Former National Aquathlon Champion Emma Porter has gone mad for cycling and in particular gravel biking in recent times. The Galway girl currently based out of Girona in Spain has embraced her time on two wheels and fallen in love with the adventure and buzz of gravel racing.
In recent weeks has had some solid results and podiums taking 2nd place in La Santa Vall in Sant Gregori, Spain, in March, and finishing 2nd in the Traka 100 last month in Girona. Last Sunday she came 3rd in the Wish One Gravel in Millau, France, and qualified for the UCI Gravel World Championships! Go Emma.
I had a chat with Emma about the event, how her race unfolded and how she fuelled on the course!
What was the race and why did you choose it?
The race was Wish One Gravel Millau. Wish One has previously organised a number of gravel races in France, and this one was selected to be part of the new Trek UCI Gravel World Series.
The route consists of approximately 40% woods/trails and 40% gravel roads, with the remaining 20% on paved roads. It’s advertised as a 130km hilly course. I was expecting about 2,000m of elevation based on the course map and profile we received before the race, but my Garmin clocked 2,531m, so it was definitely a challenging day out! It took me 5:51:45 on the day to complete the course.
What attracted you to this race?
I got a message from a friend saying to sign up, they were going and that there would be one or two more from town heading to the race too. I just saw it was a gravel race, not too far away, and thought it would be a good weekend adventure with friends. I had actually initially thought there would be a “pro” race separate from ours.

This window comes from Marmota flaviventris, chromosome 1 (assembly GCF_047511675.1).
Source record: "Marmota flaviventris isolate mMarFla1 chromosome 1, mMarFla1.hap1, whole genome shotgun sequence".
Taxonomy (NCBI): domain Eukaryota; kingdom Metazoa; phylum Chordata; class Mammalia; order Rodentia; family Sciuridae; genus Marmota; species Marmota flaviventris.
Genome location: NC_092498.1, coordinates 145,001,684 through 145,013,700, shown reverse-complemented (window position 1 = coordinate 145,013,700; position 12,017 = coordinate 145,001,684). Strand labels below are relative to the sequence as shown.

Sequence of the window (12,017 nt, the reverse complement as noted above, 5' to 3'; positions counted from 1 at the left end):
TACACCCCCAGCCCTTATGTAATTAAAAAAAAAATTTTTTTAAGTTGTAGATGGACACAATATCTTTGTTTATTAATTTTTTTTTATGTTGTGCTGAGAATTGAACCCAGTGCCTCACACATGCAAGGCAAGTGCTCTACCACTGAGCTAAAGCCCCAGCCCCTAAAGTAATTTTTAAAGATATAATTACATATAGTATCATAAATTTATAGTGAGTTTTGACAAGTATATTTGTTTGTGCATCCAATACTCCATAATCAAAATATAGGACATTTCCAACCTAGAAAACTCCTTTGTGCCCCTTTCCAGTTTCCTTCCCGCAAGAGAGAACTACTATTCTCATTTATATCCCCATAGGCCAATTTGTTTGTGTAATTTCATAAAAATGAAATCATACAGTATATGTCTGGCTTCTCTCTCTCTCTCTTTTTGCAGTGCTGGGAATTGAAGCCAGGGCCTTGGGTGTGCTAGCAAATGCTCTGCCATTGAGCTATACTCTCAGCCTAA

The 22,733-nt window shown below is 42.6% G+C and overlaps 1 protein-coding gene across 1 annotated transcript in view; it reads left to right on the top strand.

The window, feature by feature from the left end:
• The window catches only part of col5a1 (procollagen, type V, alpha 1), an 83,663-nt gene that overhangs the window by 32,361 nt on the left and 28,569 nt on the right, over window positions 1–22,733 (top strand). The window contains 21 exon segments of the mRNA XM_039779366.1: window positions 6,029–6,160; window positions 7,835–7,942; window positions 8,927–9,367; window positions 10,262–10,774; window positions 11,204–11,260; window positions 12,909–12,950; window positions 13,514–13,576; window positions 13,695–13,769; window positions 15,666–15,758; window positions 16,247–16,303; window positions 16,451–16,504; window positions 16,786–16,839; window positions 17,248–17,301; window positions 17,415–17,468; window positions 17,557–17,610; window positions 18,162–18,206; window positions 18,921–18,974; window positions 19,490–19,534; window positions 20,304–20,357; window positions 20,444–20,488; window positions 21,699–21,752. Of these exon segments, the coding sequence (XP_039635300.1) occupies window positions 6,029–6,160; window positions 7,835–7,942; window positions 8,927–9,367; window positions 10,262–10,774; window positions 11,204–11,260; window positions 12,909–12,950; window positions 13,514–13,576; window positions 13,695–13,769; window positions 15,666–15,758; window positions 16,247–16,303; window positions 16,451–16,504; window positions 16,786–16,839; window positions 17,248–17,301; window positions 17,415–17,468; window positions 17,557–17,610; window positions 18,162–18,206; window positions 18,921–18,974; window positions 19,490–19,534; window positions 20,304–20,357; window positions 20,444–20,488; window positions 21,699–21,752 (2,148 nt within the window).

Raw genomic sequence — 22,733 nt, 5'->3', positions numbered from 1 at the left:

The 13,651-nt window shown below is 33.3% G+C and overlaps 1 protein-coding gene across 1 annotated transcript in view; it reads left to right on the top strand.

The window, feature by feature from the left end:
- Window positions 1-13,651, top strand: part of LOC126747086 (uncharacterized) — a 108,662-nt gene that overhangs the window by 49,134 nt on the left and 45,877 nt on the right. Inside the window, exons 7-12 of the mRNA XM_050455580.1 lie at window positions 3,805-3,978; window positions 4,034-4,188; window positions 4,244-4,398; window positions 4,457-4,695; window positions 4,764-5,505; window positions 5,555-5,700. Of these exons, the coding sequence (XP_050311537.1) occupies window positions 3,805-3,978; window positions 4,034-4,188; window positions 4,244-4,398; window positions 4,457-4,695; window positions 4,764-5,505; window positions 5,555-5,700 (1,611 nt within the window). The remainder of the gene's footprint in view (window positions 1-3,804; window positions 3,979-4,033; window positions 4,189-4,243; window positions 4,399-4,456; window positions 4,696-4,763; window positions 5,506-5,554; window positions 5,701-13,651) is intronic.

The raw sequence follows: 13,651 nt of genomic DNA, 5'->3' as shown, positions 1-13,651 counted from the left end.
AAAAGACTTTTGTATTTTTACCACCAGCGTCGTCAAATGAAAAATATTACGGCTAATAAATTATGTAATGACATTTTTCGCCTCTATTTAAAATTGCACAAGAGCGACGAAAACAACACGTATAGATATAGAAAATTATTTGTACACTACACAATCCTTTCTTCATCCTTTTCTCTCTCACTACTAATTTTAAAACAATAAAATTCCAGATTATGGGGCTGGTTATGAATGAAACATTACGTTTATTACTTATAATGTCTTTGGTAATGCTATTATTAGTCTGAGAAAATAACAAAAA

What was your race plan, did you stick to it?
We arrived on Friday evening, so I rode the first 15-20km of the race on Saturday at an easy pace to see what we were in for. The route starts with a 2km neutralised zone through the town of Millau before a long steep road climb, covering about 500m in the following 6km, before turning off-road to the gravel and dirt trails. It was a brutal start but it broke up the field of 200 plus racers nicely.
I planned to push very hard on the opening climb to find faster wheels for when we got off-road. After that, all my plan really involved was staying upright and trying to race as smart as I could. Keep it simple. I went out hard like I planned and, apart from one small mishap, stayed upright.
You led the race for a bit, how was that?
I suspected I might have been lead female for a while based on my effort during the opening climb, but I couldn’t be sure due to the mass start. With so far to go, where so much could happen, it didn’t play too much on my mind while I was out there.
In hindsight, it’s pretty cool that I led the opening 55-60km of a World Series Race. I don’t speak French so I wasn’t sure if I had been told I was lead femme or second or third etc. and there was no one on the ground who might have given me a time gap or anything like that.
So, in the moment I was aware I had gone out very hard (as planned) and was ahead of some of the women I had seen at the start, but also that there were some incredible athletes out on the course and that 70km, on mixed terrain, is a long way to go.
I stuck with the two women who passed me for a few km. I had come off a few minutes before and hadn’t quite shaken it yet. They put over ten minutes into me in the end. I needed to stop at the next aid station, throw some water on myself and give myself a minute to let the extra sugar kick in. I think I should have been able to stick with them a little longer when they were passing, but the overall result would likely have been the same. My plan was still to race as smart as I could, and letting them go at that point was a measured decision.
Did you expect to do well?